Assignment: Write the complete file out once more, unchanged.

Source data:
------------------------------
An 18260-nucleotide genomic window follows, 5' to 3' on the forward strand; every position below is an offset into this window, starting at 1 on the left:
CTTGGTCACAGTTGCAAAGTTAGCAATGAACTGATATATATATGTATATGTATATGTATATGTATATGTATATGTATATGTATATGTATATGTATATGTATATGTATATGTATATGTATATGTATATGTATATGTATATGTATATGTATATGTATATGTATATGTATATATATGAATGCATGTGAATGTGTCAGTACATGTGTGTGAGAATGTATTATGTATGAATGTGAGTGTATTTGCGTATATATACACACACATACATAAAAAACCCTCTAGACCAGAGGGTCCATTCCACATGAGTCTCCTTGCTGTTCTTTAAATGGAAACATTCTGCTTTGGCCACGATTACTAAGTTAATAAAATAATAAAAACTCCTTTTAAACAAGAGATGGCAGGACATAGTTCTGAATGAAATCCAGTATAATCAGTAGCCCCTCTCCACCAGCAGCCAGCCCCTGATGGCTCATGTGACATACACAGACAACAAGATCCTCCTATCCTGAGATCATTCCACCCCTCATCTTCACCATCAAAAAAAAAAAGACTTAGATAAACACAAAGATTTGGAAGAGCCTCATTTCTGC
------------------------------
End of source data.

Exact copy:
An 18260-nucleotide genomic window follows, 5' to 3' on the forward strand; every position below is an offset into this window, starting at 1 on the left:
CTTGGTCACAGTTGCAAAGTTAGCAATGAACTGATATATATATGTATATGTATATGTATATGTATATGTATATGTATATGTATATGTATATGTATATGTATATGTATATGTATATGTATATGTATATGTATATGTATATGTATATGTATATGTATATGTATATGTATATATATGAATGCATGTGAATGTGTCAGTACATGTGTGTGAGAATGTATTATGTATGAATGTGAGTGTATTTGCGTATATATACACACACATACATAAAAAACCCTCTAGACCAGAGGGTCCATTCCACATGAGTCTCCTTGCTGTTCTTTAAATGGAAACATTCTGCTTTGGCCACGATTACTAAGTTAATAAAATAATAAAAACTCCTTTTAAACAAGAGATGGCAGGACATAGTTCTGAATGAAATCCAGTATAATCAGTAGCCCCTCTCCACCAGCAGCCAGCCCCTGATGGCTCATGTGACATACACAGACAACAAGATCCTCCTATCCTGAGATCATTCCACCCCTCATCTTCACCATCAAAAAAAAAAAGACTTAGATAAACACAAAGATTTGGAAGAGCCTCATTTCTGC